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Then They Came for Me: A Family's Story of Love, Captivity, and Survival Hardcover – June 7, 2011
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“I really connected to Maziar’s story. It’s a personal story but one with universal appeal about what it means to be free.”—Jon Stewart
“An important and elegant book . . . a prison memoir enlarged into a family history.”—The New Republic
“Clear and compelling . . . engaging and informative—a gripping tribute to human dedication and a cogent indictment of a corrupt regime.”—Washington Independent Review of Books
“Then They Came for Me is not only a fascinating, human exploration into Bahari’s personal experience . . . it also provides insight into the shared experience of those affected by repressive governments everywhere.”—Mother Jones
“A damning account . . . Then They Came For Me turns a lens not only on Iran’s surreal justice system but on the history and culture that helped produce it.”—The Washington Post
“Then They Came for Me is a unique achievement. It is a story not just of political cruelty (a subject Bahari treats movingly), but also about the two poles of Iranian political culture, bent together in upheaval.”—The Guardian (UK)
“A beautifully written account of life in Iran, filled with insights not only into the power struggles and political machinations but into the personal, emotional lives of the people living in that complicated country. Maziar Bahari is a brave man and a wonderful storyteller.”—Fareed Zakaria
“Then They Came for Me is the story of those who fight to inform and enlighten their society. Fortunately, Iran is not only a country of Ahmadinejads and mullahs; the country is also blessed with plenty of Maziar Baharis.”—Shirin Ebadi, winner of the Nobel Peace Prize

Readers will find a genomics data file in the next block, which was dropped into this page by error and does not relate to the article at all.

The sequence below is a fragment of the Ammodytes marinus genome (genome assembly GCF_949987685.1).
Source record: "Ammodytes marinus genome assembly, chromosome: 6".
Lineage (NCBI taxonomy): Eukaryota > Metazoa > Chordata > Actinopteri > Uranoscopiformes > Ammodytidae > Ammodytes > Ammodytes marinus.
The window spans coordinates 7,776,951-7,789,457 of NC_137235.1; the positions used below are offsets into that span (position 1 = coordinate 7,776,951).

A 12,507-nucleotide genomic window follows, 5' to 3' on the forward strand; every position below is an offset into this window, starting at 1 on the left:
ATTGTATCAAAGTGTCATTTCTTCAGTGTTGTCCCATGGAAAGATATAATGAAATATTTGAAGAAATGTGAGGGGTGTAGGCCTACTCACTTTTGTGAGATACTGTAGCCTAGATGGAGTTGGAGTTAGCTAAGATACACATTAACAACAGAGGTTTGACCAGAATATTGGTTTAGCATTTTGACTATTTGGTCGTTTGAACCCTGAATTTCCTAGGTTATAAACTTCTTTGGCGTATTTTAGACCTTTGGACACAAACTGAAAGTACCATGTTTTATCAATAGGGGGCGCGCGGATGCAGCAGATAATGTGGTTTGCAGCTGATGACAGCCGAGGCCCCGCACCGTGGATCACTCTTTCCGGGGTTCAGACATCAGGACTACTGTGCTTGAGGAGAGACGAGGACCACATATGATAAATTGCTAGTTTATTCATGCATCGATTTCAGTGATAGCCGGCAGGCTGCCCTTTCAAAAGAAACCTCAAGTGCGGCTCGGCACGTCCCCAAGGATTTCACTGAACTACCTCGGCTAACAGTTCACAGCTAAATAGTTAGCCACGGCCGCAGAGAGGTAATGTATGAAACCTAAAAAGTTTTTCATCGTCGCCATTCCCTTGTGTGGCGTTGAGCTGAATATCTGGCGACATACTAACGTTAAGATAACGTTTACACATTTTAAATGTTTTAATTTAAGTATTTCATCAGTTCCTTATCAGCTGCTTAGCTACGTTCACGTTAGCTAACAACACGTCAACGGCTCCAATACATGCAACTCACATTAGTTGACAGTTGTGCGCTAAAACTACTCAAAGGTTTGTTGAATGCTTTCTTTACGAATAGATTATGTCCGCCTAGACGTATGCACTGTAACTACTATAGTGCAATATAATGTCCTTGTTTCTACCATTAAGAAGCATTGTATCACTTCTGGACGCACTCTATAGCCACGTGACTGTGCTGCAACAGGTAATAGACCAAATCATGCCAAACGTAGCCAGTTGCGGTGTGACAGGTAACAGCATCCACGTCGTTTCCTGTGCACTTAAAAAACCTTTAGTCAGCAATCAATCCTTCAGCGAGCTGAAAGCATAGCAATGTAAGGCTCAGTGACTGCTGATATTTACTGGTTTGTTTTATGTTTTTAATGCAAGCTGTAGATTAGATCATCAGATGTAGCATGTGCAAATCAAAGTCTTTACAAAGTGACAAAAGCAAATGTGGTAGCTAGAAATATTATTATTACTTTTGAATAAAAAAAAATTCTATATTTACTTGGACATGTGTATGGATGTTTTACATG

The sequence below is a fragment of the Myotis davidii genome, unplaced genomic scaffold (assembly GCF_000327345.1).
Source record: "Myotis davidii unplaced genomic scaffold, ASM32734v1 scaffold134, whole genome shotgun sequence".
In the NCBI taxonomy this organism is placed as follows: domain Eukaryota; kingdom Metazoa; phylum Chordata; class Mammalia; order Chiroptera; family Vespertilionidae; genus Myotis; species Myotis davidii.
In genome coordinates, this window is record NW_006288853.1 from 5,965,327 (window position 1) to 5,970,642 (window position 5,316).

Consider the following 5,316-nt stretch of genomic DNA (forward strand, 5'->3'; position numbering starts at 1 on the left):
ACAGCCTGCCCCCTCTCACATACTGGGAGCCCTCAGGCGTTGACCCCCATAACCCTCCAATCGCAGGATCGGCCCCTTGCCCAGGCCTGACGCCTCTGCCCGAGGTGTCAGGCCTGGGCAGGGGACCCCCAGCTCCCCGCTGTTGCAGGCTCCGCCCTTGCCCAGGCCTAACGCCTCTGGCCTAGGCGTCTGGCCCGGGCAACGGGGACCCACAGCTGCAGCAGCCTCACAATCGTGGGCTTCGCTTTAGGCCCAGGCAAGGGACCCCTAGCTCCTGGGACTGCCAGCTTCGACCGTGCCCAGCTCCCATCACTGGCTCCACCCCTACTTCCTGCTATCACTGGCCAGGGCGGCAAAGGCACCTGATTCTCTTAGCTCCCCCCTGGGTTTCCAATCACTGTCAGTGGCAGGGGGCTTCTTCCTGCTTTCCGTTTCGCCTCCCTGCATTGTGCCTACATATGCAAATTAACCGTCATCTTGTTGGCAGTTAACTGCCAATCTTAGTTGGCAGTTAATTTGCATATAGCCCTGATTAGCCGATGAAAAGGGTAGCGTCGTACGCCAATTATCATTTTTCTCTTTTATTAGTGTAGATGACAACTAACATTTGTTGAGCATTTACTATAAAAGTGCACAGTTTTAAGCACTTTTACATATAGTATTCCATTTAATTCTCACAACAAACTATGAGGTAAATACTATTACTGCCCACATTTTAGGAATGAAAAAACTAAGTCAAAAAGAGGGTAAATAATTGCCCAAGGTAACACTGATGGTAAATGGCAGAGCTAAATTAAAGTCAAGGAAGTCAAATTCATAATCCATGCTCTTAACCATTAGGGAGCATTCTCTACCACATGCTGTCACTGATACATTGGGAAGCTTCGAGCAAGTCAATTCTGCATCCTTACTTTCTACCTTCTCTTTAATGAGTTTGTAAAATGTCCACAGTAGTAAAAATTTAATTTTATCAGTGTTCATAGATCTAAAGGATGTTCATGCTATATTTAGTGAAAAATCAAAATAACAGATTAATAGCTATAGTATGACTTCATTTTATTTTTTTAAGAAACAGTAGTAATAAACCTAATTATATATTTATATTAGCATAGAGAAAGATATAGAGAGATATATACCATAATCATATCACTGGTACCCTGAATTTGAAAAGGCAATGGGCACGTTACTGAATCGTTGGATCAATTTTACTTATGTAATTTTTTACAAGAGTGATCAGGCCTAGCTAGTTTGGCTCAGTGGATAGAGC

About the Author
Aimee Molloy is the co-author of three previous books: Jantsen’s Gift with Pam Cope; This Moment on Earth with Senator John Kerry and Teresa Heinz Kerry; and For God and Country with James Yee. She also served as an editor of Laurie Strongin’s Saving Henry. She lives in Brooklyn with her husband.
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Top Customer Reviews
What has struck me most about the book was the author's deep devotion and dedication to getting the story out of what was happening in his native country. Much of the book describes the brutal treatment he receives from a ruthless interrogator he nicknames Rosewater after he is arrested for filming a peaceful demonstration protesting the rigging of an election where the incumbant had clearly NOT been reelected. The author is accused of working for American intelligence because of his coverage for NEWSWEEK magazine. Both the author's father and sister had at one time been arrested and imprisoned for their own political involvements. It is his British wife however and his brother-in-law who become instrumental in helping him get out of prison. During the time he is imprisoned, however, the author draws strength from remembering his father's and his sister's words.